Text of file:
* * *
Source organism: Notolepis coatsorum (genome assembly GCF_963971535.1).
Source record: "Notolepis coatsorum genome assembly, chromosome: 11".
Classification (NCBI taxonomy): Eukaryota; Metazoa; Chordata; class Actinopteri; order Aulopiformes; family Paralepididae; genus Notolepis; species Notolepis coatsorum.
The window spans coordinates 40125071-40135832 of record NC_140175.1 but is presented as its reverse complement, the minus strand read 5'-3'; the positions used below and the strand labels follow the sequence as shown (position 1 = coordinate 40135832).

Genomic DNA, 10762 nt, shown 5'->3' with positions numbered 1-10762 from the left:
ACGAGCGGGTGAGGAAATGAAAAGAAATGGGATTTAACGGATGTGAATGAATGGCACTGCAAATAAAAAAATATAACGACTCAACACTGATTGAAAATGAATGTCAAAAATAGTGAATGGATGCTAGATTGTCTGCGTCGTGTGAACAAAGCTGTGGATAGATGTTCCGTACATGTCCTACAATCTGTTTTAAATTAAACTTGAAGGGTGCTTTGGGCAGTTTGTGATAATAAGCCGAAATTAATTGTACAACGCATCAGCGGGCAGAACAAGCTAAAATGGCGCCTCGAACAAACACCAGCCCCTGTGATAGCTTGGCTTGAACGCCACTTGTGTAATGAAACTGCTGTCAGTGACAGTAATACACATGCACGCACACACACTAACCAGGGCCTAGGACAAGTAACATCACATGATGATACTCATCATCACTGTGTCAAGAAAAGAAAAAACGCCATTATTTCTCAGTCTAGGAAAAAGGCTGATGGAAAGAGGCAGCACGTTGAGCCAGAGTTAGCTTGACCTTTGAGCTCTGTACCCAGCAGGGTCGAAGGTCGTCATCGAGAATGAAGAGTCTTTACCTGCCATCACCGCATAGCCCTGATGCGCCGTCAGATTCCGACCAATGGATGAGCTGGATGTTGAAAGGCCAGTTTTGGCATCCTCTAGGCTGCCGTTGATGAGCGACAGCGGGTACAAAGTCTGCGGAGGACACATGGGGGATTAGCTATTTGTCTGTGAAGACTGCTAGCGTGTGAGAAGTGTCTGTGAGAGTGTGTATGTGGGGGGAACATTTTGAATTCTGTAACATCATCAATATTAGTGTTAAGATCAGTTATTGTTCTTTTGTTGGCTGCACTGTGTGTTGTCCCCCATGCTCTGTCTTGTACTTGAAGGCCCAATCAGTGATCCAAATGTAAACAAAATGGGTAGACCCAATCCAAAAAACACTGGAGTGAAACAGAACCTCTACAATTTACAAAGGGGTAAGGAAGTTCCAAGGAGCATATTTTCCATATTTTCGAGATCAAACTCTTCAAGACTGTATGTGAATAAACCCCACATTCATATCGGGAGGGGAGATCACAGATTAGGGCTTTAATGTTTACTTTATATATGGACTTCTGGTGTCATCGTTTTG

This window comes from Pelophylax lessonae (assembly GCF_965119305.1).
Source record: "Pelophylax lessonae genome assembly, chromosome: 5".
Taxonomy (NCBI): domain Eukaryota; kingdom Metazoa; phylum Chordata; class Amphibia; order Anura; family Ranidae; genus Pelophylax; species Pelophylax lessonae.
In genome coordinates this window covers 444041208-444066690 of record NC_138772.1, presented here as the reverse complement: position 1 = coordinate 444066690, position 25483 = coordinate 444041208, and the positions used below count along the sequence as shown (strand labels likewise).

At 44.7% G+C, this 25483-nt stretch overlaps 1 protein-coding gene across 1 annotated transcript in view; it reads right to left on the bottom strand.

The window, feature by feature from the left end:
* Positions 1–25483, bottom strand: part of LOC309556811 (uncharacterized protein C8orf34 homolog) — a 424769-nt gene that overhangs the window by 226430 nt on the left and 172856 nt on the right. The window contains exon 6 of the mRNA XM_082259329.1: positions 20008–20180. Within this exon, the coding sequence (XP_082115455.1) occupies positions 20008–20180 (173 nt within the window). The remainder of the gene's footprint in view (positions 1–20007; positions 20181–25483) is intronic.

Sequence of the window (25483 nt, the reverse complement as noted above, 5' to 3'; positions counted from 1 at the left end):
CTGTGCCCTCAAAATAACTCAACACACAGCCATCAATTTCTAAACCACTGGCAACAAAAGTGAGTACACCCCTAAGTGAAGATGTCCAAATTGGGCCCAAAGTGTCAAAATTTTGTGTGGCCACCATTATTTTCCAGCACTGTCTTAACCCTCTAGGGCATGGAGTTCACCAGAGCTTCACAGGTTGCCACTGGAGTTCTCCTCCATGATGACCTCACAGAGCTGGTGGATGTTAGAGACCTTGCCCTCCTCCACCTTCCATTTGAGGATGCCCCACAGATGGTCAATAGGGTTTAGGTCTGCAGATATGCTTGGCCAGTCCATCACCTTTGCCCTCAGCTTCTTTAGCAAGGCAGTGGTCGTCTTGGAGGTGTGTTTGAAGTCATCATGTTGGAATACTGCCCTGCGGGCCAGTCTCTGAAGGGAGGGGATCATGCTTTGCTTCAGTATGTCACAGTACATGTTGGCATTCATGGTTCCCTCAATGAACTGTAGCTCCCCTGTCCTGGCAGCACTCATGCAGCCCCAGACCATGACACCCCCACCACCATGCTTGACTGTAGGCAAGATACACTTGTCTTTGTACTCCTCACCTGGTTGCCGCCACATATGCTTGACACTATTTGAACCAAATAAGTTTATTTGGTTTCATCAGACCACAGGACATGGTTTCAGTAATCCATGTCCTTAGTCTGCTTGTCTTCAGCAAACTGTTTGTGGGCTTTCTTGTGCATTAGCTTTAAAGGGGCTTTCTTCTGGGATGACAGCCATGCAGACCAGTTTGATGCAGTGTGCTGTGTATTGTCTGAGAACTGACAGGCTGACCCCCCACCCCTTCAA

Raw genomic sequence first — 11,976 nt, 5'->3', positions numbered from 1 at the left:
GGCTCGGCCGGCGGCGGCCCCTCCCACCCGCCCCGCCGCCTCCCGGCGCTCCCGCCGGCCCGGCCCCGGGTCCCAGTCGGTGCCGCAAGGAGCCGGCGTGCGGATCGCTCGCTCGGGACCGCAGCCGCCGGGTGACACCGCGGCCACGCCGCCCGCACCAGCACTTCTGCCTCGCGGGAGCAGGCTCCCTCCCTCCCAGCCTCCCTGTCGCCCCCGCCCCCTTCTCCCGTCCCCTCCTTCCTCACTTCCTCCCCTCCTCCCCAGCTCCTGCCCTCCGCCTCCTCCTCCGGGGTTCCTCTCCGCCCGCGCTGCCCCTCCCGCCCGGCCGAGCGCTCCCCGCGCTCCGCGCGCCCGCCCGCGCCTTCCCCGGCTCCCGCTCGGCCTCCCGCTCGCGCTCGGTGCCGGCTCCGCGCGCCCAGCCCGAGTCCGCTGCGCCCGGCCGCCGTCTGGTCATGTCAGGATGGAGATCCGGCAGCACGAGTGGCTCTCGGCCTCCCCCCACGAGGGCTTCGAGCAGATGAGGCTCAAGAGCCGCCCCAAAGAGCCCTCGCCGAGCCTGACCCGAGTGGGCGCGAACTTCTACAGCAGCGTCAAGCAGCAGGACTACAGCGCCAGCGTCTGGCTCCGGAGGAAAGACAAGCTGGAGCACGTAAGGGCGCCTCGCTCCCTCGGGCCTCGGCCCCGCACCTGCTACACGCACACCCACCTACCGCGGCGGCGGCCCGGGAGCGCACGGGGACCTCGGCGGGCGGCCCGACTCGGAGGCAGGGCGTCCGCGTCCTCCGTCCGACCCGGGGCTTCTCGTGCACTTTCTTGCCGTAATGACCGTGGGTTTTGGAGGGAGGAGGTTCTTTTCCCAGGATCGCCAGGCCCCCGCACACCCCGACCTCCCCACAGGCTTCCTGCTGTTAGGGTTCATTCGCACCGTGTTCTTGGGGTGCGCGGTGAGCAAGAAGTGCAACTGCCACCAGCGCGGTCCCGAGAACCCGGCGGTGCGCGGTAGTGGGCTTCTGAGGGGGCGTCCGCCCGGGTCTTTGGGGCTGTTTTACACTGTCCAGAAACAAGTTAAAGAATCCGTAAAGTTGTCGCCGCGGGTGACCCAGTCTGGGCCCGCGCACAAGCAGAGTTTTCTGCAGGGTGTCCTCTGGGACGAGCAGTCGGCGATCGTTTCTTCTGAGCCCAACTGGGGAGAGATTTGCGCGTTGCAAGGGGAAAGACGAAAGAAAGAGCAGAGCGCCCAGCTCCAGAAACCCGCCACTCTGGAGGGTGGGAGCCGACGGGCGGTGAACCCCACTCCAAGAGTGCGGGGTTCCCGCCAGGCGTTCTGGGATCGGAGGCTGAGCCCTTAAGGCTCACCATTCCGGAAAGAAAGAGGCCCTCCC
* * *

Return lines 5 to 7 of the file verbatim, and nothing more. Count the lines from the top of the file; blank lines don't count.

Genomic DNA, 10762 nt, shown 5'->3' with positions numbered 1-10762 from the left:
ACGAGCGGGTGAGGAAATGAAAAGAAATGGGATTTAACGGATGTGAATGAATGGCACTGCAAATAAAAAAATATAACGACTCAACACTGATTGAAAATGAATGTCAAAAATAGTGAATGGATGCTAGATTGTCTGCGTCGTGTGAACAAAGCTGTGGATAGATGTTCCGTACATGTCCTACAATCTGTTTTAAATTAAACTTGAAGGGTGCTTTGGGCAGTTTGTGATAATAAGCCGAAATTAATTGTACAACGCATCAGCGGGCAGAACAAGCTAAAATGGCGCCTCGAACAAACACCAGCCCCTGTGATAGCTTGGCTTGAACGCCACTTGTGTAATGAAACTGCTGTCAGTGACAGTAATACACATGCACGCACACACACTAACCAGGGCCTAGGACAAGTAACATCACATGATGATACTCATCATCACTGTGTCAAGAAAAGAAAAAACGCCATTATTTCTCAGTCTAGGAAAAAGGCTGATGGAAAGAGGCAGCACGTTGAGCCAGAGTTAGCTTGACCTTTGAGCTCTGTACCCAGCAGGGTCGAAGGTCGTCATCGAGAATGAAGAGTCTTTACCTGCCATCACCGCATAGCCCTGATGCGCCGTCAGATTCCGACCAATGGATGAGCTGGATGTTGAAAGGCCAGTTTTGGCATCCTCTAGGCTGCCGTTGATGAGCGACAGCGGGTACAAAGTCTGCGGAGGACACATGGGGGATTAGCTATTTGTCTGTGAAGACTGCTAGCGTGTGAGAAGTGTCTGTGAGAGTGTGTATGTGGGGGGAACATTTTGAATTCTGTAACATCATCAATATTAGTGTTAAGATCAGTTATTGTTCTTTTGTTGGCTGCACTGTGTGTTGTCCCCCATGCTCTGTCTTGTACTTGAAGGCCCAATCAGTGATCCAAATGTAAACAAAATGGGTAGACCCAATCCAAAAAACACTGGAGTGAAACAGAACCTCTACAATTTACAAAGGGGTAAGGAAGTTCCAAGGAGCATATTTTCCATATTTTCGAGATCAAACTCTTCAAGACTGTATGTGAATAAACCCCACATTCATATCGGGAGGGGAGATCACAGATTAGGGCTTTAATGTTTACTTTATATATGGACTTCTGGTGTCATCGTTTTG

This window comes from Pelophylax lessonae (assembly GCF_965119305.1).